NZ Festival of Motor Racing, celebrating Bruce McLaren
21-24 January 2010, Hampton Downs MotorSport Park
FORMULA 5000 ACTION – MSC Tasman Revival Series
I (Charles Rogers) had a close up experience with Formula 5000 racing at Hampton Downs being the pit crew for Bill Hemming (who also ran his Elfin Catalina FJ in the formula junior races) with the Elfin MR8-AC.
After checking the tyre pressures and polishing the car my job was mainly done as neither myself or Bill wished me to use the spanner! The most important job was to remove the portable battery before Bill heading out on to the track, & keeping it close in the case of a red flag.
At the beginning of the weekend Bill qualified on 22nd – out of 38, and the fastest of the three remaining Australians. The sister Elfin MR8 “Ansett Airlines” car of Ken James met an unfortunate demise two weeks earlier at the lead-up Christchurch meeting when the accelerator pedal stuck and caused the car and Ken into the nearby wall at a great speed (the tacho was stuck on 7,000rpm – you can imagine the speed he was travelling. Ken suffered a severely bruised ancle and neck, but was at Hampton Downs in good spirits advising the car will be re-built.
As happens in F5000 racing many cars suffer from accident or mechanical drama as the weekend progresses. As well as this the lap time got better for Bill as the weekend progressed. His qualifying lap was 1 minute, 13 seconds & he set an aim of achieving 1.10 – I advised that I would be happy with 1.07 – easy said when you’re not the one driving!, but at weekend’s end a fastest lap time by Bill of 1.08 was achieved while he was attacking the UK’s Marcus Pye (Lola T400 of Frank Lyons) in the 15-lap feature event.
Sunday for the F5000, however, was where all the action happened – for the crew too. The morning’s 8-lap rolling start race was red flagged (stopped) after 4 cars were involved in a collision at the hairpin. A great amount of confusion was had by both officials and competitors as the remaining cars stopped on the main straight. Crews then went out (including me) with their battery packs. Bill started the race on grid position 13. The officials ordered us to push the Elfin up the length of the straight (about 300 metres) to pole position? We (by this stage Jeff Brown had joined me to assist) were as bemused as the pit crews of the front running cars of Ken Smith and Mike Dwyer. My thought still remains that the officials had the wrong page in front of them!, but Bill appreciated his moment in the spotlight on pole. Shortly after things were sorted out when we were ordered to push the car (with the fit Bill still in it) back down the grid to 13th place. He finished the re-started race in the same position as he started.
The format for the races’ had Formula Junior first and the Formula 5000s fourth up.
The action continued in the afternoon. Neither Bill nor I realised that the Sunday afternoon race schedule would be re-arranged with the Formula 5000 feature race taking place straight after the FJ race. Our process to date had been to see Bill in from the FJ race then walk to the other end of the marquee to where the F5000 was to get the car ready (the two races between enabled enough time for this, and sufficient time for Bill to rejuvenate. We found this out as Bill was replenishing himself with a drink after the FJ race. By the time we made it down te marquee the remainder of the field were on their gridding up lap.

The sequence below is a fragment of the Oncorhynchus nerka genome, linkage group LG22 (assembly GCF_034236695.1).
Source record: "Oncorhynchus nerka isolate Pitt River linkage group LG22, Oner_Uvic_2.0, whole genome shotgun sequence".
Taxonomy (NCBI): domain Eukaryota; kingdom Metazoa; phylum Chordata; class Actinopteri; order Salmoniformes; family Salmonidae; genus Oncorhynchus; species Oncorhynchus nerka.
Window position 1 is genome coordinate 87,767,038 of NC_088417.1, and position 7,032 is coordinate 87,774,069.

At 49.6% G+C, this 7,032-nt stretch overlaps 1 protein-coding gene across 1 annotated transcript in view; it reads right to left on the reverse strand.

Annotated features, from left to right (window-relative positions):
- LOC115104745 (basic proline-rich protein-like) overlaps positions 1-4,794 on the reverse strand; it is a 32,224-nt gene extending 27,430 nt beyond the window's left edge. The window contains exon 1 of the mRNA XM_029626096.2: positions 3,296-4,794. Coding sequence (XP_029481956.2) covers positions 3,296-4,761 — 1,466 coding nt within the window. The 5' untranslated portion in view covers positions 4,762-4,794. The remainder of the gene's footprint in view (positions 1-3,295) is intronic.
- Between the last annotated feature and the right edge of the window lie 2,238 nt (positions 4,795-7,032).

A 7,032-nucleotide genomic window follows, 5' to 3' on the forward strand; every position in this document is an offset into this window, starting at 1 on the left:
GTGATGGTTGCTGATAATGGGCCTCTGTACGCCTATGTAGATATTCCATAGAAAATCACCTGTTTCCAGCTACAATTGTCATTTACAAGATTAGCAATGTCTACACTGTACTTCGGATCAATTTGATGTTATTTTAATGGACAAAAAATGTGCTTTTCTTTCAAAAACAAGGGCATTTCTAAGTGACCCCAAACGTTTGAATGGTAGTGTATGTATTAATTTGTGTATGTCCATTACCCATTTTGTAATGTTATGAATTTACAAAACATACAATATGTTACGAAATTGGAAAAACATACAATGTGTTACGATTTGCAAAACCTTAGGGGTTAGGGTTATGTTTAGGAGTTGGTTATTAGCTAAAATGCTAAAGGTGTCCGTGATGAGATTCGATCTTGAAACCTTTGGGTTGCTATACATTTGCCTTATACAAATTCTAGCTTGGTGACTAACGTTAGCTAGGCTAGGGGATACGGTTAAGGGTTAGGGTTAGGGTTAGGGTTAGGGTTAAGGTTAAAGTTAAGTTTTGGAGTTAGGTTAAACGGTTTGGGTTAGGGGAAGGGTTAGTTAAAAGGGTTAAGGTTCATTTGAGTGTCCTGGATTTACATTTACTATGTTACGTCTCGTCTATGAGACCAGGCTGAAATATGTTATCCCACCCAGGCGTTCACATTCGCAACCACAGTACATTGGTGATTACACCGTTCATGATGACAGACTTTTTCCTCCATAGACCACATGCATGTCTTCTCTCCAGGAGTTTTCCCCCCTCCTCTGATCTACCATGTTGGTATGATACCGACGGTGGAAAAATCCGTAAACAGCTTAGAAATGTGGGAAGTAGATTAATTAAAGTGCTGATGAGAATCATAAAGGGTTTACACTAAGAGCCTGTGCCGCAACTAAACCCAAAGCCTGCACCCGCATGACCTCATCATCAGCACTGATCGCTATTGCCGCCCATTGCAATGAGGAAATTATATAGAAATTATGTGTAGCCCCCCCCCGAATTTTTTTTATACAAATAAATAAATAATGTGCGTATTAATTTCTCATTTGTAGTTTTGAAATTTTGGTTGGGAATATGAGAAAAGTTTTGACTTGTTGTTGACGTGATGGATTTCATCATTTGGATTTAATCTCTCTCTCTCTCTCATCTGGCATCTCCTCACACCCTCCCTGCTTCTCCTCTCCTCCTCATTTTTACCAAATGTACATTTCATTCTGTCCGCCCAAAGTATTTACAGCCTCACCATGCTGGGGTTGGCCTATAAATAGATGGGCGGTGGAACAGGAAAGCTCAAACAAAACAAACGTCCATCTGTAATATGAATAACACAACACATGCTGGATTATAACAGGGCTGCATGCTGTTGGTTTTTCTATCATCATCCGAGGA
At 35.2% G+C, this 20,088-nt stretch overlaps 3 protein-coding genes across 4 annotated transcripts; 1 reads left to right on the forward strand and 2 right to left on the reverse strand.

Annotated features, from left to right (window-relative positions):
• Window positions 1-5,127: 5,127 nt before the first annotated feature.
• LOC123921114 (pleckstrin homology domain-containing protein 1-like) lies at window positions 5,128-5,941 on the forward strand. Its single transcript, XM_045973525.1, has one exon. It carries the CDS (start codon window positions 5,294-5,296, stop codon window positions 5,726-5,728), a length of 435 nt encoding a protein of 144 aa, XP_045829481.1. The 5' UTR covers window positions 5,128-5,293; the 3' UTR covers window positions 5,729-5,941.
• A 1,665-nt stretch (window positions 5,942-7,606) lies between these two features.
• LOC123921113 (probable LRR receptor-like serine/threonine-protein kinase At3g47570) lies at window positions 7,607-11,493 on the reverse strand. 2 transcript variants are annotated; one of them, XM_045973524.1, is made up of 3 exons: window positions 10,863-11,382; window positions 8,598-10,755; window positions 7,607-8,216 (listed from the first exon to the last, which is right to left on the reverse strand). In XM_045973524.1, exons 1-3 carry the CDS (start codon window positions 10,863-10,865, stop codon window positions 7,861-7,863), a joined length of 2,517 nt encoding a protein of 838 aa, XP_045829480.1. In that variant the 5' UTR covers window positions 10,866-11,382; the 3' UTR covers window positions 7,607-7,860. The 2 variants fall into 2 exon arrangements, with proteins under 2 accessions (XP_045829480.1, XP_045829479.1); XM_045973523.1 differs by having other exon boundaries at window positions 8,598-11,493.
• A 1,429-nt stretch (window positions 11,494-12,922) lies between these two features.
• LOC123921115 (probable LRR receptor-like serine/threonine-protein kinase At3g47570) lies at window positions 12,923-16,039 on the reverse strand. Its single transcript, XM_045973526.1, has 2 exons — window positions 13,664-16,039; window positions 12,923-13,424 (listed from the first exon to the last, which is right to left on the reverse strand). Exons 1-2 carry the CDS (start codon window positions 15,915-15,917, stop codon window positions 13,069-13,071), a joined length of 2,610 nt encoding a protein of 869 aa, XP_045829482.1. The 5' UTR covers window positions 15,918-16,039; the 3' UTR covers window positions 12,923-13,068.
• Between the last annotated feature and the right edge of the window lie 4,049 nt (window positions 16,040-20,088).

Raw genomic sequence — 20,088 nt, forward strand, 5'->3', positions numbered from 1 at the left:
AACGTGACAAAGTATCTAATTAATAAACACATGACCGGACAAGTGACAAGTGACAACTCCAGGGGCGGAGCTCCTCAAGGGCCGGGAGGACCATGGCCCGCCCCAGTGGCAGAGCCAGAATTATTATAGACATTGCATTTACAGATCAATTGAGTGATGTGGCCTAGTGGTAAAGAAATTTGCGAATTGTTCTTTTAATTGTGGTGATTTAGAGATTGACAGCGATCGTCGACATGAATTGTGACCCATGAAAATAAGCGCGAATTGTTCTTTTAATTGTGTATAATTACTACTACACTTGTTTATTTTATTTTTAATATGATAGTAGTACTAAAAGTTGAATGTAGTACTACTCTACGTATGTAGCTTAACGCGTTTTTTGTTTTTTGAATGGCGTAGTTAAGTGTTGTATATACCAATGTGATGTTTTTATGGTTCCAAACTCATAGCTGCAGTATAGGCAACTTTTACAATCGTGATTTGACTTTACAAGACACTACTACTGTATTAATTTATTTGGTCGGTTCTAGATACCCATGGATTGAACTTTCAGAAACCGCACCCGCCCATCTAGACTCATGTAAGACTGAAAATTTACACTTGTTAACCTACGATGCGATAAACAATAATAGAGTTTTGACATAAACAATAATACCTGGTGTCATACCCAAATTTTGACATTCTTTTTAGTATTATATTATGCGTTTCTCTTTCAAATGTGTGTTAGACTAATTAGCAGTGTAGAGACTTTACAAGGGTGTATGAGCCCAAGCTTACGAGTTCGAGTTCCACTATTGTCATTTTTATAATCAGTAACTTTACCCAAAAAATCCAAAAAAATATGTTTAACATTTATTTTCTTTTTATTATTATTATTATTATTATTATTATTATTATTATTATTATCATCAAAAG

What fell into our hands was that this feature 15-lap event for the weekend was also going to include a pre-race ceremony to officially open the Hampton Downs circuit. We were literally running Bill’s car down pit lane as he was running alongside putting his HANS device and helmet on. Bill then got into the car when an official gave him the “it’s now or you miss out speech” and Bill subsequently screamed out of pit lane – still to complete his harness.
On arrival to the start grid I waved at him to arrive at grid place 21 where he did. A moving formal ceremony ensued as we set their patiently waiting (giving Bill enough time to settle his heart rate & buckle-up). The opening speech was conducted with speeches from venue developer Tony Roberts (with business partner Chris Watson alongside) and the official opening ribbon being cut by the local Mayor.
A “Gentlemen (& ladies as Judy Lyons was competing in her Gurney Eagle F5000) start your engines” was boomed out over the speakers, erupting in an earth moving roar of 5 litre V8 power as the 36 odd engines fired up. They then went on a two-lap warm up before the rolling start.
As the race progressed the pit lane became busy as mechanical gremlins forced the retirement of many drivers, including two of the leading drivers with Mike Dwyer – Lola T332 (retiring on the warm-up lap) and Tim Rush – McLaren M22. Then in came Marcus Pye with a broken right rear suspension upright – the experienced driver managed to keep the car from damaging itself on a wall.
Then, just as Bill was continuing to creep up the leader board – close to a top ten finish he pulled in with a broken gearbox (coupled with a 1-minute penalty received for apparently passing Marcus Pye under yellow flag).
The race, like the three before it for the weekend was convincingly won by NZ legend Ken Smith. Ken has been dominating this series since his return to F5000 racing two years ago, and also celebrated his 50th continuous year of motor racing.
Report by: Charles Rogers / Historic Racing Australia